Equities took a break across the board from their recent upward surge. After fresh all-time record closes early in the week, both the S&P 500 and the Dow Industrials saw profit-taking that also returned the small caps of the Russell 2000 to negative territory for the year. Renewed conflict in Iraq contributed to equities' swoon, raising concerns about global oil supplies and pushing oil to roughly $107 a barrel.
Last Week's Headlines
- U.S. retail sales rose 0.3% in May and were 4.3% higher than a year earlier. The Department of Commerce said the biggest increases were seen at auto and auto parts dealers, building/garden supplies stores, and miscellaneous store retailers such as florists, office suppliers, and used-merchandise stores.
- Wholesale prices fell 0.2% in May, leaving the wholesale inflation rate for the last 12 months at 2%. According to the Bureau of Labor Statistics, that's down slightly from the previous month, but substantially higher than the 1% of last May. The decline in prices at the final stage of wholesale distribution was evenly split between goods and services. Inflation is one of the measures being watched by the Federal Reserve as it unwinds its bond-buying efforts.
- The World Bank cut its estimate of 2014 global economic growth to 2.8% rather than the 3.2% it predicted in January. The Global Economic Prospects report said developing countries have been especially hurt by bad weather in the United States, a slowing housing market in China, political conflicts, and slow progress on structural economic reform; the report sees emerging-market growth at 4.8% this year rather than 5.3%. However, 2015 is expected to be better, with a 3.4% global growth rate and 5.4% growth in the developing economies.
Eye on the Week Ahead
The Fed is expected to once again reduce its monthly bond purchases, and options expiration at the end of the week could mean volatility as traders on the wrong side of equities' recent surge attempt to manage those positions. U.S. manufacturing data and the state of the oil market also could influence the mood of the markets.
Data sources: Economic: Based on data from U.S. Bureau of Labor Statistics (unemployment, inflation); U.S. Department of Commerce (GDP, corporate profits, retail sales, housing); S&P/Case-Shiller 20-City Composite Index (home prices); Institute for Supply Management (manufacturing/services). Performance: Based on data reported in WSJ Market Data Center (indexes); U.S. Treasury (Treasury yields); U.S. Energy Information Administration/Bloomberg.com Market Data (oil spot price, WTI Cushing, OK); www.goldprice.org (spot gold/silver); Oanda/FX Street (currency exchange rates). All information is based on sources deemed reliable, but no warranty or guarantee is made as to its accuracy or completeness. Neither the information nor any opinion expressed herein constitutes a solicitation for the purchase or sale of any securities, and should not be relied on as financial advice. Past performance is no guarantee of future results.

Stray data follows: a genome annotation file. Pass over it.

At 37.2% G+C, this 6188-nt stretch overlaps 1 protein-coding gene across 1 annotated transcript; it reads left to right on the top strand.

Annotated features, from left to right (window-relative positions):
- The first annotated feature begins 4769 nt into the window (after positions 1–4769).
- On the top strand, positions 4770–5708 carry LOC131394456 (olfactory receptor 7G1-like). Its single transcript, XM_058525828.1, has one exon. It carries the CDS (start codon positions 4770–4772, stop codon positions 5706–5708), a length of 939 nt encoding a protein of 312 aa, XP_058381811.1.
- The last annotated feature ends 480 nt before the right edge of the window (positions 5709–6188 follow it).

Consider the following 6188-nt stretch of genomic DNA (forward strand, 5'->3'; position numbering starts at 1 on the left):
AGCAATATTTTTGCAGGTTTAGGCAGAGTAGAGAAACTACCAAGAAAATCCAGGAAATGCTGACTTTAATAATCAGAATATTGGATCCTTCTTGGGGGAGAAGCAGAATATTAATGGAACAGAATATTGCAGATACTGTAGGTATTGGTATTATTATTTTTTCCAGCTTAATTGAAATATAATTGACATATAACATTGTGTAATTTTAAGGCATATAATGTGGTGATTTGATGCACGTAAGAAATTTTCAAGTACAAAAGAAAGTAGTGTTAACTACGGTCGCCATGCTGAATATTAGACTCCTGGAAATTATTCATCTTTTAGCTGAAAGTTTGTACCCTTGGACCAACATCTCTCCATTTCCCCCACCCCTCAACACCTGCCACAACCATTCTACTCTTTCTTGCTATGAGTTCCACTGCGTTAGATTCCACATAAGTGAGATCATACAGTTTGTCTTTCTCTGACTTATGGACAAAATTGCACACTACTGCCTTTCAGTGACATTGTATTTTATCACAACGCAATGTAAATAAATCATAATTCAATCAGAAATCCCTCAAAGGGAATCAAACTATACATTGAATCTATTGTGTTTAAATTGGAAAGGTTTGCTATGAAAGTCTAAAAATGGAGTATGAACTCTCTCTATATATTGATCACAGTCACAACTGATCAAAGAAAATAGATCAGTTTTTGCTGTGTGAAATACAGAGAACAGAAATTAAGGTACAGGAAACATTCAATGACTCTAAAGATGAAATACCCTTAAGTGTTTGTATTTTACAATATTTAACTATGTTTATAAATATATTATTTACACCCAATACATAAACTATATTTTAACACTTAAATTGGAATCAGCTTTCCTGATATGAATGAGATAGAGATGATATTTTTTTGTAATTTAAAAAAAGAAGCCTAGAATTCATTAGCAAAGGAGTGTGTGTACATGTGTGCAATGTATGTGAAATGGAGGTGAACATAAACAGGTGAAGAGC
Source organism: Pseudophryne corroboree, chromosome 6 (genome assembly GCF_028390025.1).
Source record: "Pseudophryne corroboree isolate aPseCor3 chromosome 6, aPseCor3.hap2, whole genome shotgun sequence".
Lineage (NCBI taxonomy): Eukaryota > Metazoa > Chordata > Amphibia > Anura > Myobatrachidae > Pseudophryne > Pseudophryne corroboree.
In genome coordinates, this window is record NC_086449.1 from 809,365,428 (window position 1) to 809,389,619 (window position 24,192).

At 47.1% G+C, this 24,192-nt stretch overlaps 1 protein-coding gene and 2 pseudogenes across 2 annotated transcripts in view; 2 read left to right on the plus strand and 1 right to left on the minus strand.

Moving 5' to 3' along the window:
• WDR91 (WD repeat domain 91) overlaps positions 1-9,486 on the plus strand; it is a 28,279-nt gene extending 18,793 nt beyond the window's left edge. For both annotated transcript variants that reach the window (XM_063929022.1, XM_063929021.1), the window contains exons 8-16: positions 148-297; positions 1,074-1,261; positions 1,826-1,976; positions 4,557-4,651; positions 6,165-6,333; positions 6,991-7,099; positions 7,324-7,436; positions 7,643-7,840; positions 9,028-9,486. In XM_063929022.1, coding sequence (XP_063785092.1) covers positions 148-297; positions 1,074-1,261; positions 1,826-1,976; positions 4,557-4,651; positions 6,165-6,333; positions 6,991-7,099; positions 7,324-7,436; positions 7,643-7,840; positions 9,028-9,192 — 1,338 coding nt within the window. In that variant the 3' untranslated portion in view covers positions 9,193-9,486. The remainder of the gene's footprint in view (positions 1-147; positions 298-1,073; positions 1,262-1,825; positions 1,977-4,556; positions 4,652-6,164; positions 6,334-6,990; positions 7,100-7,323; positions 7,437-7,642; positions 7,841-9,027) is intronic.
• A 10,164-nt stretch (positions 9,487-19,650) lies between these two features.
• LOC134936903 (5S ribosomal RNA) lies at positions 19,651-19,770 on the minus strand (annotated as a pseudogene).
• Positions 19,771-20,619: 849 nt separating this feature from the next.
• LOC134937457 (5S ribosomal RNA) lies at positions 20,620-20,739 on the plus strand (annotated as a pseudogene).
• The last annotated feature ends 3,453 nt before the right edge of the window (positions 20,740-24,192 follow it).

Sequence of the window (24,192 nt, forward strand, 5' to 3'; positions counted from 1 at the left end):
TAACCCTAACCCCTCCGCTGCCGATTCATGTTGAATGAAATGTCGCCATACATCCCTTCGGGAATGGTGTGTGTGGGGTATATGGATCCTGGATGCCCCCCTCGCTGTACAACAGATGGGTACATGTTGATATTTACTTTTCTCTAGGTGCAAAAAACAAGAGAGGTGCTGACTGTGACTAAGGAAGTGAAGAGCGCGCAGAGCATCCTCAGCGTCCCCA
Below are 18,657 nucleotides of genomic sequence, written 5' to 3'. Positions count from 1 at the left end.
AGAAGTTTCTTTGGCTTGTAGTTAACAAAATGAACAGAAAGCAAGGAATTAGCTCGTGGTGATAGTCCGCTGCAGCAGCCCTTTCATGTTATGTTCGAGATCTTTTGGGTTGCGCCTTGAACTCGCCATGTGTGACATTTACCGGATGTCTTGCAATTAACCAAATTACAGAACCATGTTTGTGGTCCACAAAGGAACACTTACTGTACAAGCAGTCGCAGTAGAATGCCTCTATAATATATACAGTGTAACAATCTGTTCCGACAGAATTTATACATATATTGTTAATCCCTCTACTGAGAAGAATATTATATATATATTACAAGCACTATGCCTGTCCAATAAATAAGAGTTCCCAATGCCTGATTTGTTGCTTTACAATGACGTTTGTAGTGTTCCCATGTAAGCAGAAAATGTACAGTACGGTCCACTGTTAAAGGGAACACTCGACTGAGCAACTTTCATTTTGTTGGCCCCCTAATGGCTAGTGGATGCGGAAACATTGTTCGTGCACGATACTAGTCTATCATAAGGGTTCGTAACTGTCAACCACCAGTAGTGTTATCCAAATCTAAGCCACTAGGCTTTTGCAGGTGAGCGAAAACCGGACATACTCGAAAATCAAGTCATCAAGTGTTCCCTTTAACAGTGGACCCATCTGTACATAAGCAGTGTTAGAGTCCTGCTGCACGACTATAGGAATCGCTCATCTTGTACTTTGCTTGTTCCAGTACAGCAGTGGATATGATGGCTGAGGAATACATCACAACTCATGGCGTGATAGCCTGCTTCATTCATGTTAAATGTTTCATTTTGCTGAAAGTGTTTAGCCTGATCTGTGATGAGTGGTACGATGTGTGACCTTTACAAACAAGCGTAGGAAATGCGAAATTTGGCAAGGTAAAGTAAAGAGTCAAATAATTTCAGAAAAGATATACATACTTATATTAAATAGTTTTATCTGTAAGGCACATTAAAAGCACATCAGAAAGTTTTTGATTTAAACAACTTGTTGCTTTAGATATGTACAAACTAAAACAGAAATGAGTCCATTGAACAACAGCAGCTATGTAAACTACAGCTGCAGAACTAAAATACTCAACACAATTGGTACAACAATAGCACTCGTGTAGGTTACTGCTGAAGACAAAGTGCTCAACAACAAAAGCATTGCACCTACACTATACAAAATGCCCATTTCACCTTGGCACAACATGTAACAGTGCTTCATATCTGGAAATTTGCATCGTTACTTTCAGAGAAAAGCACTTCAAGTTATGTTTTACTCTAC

The Dow Jones Industrial Average (DJIA) is a price-weighted index composed of 30 widely traded blue-chip U.S. common stocks. The S&P 500 is a market-cap weighted index composed of the common stocks of 500 leading companies in leading industries of the U.S. economy. The NASDAQ Composite Index is a market-value weighted index of all common stocks listed on the NASDAQ stock exchange. The Russell 2000 is a market-cap weighted index composed of 2,000 U.S. small-cap common stocks. The Global Dow is an equally weighted index of 150 widely traded blue-chip common stocks worldwide. Market indices listed are unmanaged and are not available for direct investment.